Even though my #1 son can’t be bothered with going to his high school prom tomorrow (that would involve effort, especially the talking-to-a-girl part), I can’t help but remember my own prom. Especially after I found some photos I had pasted in an album while looking for pix of my #1 son for his senior legacy project.

As you can see from the above photo of me with my high school and college beau, good, old Tim, the pictures have aged about as well as I have. Colors will shift over almost 40 years just like gravity plays havoc with our middle-aged bodies. Still, it brings back fond memories of already having a dress (I wore it when I was a bridesmaid for my oldest sister Fran’s wedding the previous year) and the misfortune of my too-straight hair refusing to hold a curl (I can’t remember if I went to a hair salon or just—ugh!—slept on curlers).

The original photo of us—handsome Tim and dorky-looking me

As much as I’m not really fond of this photo because I look like such a dork, I decided to try to fix the color shift in Photoshop.

The result of using curves in Photoshop

When I used the curves tool, it washed away some of the ugly yellow (should I have used Pepsodent?), but now we both look like well-dressed zombies And I look like a dorky well-dressed zombie!

Mostly black and white

I decided it was best to just go with black and white . . . with a dash of spot color. I’m hoping that instead of everyone noticing how dumb I look, their eyes will instead be drawn to the daisies!

I sure hope that in three years my #2 son will allow me to concentrate more on taking prom photos of him and his date than revisiting these old pix that undoubtably will look even worse.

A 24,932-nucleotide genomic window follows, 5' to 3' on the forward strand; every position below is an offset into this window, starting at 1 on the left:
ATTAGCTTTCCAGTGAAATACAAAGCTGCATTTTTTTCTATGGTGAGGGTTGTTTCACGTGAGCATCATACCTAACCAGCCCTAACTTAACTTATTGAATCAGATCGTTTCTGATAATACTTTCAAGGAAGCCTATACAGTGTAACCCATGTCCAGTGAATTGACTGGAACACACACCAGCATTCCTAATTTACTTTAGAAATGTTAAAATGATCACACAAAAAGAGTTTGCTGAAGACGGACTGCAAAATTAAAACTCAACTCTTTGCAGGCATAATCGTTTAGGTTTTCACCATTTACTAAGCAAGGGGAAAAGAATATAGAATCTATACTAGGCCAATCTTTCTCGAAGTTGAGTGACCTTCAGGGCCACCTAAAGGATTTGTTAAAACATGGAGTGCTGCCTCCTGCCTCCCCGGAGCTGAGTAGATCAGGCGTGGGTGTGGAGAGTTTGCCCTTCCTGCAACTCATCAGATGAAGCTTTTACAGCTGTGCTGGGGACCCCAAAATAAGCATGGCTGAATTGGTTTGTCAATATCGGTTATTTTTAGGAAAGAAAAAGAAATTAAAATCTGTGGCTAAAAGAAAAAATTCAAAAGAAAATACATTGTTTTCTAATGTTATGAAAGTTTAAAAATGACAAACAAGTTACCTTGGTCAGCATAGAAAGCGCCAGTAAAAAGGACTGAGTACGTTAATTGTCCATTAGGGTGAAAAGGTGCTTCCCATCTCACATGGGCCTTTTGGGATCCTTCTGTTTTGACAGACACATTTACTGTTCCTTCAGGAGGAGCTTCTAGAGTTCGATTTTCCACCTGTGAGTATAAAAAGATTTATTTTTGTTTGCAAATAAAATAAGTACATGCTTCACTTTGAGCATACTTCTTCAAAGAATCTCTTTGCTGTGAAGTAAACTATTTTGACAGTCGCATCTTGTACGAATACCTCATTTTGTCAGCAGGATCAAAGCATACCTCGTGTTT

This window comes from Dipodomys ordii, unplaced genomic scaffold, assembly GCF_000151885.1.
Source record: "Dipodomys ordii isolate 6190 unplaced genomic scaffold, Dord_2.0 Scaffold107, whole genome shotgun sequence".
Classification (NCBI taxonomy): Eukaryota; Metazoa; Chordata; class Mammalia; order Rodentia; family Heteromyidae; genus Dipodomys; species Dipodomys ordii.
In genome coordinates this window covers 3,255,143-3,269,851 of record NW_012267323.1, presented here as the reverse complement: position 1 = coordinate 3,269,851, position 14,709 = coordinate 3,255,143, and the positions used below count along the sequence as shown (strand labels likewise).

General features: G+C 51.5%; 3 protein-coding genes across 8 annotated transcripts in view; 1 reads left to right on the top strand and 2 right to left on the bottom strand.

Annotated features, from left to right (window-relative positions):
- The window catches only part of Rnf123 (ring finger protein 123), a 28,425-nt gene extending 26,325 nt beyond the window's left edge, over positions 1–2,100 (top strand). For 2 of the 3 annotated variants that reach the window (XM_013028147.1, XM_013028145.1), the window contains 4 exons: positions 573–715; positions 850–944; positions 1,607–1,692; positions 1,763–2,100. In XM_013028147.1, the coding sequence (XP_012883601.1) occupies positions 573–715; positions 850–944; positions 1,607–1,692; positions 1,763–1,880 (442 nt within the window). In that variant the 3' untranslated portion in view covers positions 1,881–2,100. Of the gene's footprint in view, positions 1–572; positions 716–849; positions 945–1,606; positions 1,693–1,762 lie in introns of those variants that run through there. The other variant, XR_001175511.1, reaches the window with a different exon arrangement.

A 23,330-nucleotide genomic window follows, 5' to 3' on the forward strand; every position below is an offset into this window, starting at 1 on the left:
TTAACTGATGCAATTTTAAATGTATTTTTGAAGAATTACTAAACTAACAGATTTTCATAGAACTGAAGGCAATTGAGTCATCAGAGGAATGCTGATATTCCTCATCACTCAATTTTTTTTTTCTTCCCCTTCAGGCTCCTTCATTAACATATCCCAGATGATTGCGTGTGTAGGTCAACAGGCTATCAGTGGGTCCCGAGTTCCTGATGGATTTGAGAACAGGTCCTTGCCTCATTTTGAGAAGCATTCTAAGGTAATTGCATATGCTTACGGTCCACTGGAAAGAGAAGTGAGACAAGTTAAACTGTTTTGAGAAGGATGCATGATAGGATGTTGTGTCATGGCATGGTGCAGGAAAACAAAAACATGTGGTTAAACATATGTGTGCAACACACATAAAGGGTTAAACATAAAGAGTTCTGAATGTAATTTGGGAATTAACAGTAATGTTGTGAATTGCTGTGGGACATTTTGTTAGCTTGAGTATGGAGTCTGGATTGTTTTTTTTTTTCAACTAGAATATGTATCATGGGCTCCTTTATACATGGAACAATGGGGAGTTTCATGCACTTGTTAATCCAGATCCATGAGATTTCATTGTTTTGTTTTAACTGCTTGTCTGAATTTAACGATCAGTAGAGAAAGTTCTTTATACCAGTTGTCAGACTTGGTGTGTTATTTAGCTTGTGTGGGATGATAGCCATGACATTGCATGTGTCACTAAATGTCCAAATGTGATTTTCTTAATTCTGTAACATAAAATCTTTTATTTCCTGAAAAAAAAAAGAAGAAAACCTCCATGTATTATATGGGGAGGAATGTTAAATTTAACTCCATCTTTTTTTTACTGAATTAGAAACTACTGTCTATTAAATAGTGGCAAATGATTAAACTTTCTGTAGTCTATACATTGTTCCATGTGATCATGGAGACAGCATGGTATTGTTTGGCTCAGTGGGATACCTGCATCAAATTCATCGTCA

The Non-Delightful Light Battle; Warning: Eyes May Glaze Over

arrwd-#5704-(cast-too-dark-&-too-light)

Back in May I wrote about my trials and tribulations with shooting our high school’s dance show in the school’s auditorium. Saturday night found me back in that same location trying to take decent photos of our high school’s play, “Laughing Stock.”

The #1 son and my “third” son Chase wanted to see the play (#1 was determined not to laugh during it), and I decided to tag along (because really what high school senior doesn’t want his mom hanging around with him?). I knew several of the actors, which meant I knew that their moms would like good photos that are impossible to take with a point and shoot.

arrwd-#5744-(white-shirt)

I tried my best to sit as far away from other people in the audience, because, well, my camera’s shutter is very loud. Especially in a quiet auditorium. Plus I knew I would need to chimp (e.g., check my LCD) periodically to make sure my settings were correct. Those lighted cell phone screens that are annoying in the dark? Well, my LCD monitor looks like a torch in comparison!

I remembered from taking pix of the dance show that the lighting is funky on stage. That’s where exposure compensation comes into play. Exposure compensation (the +/- button) lets you add or subtract light without changing your aperture; it allows you to adjust for the bright lights that are on stage, as well as backlighting outdoors.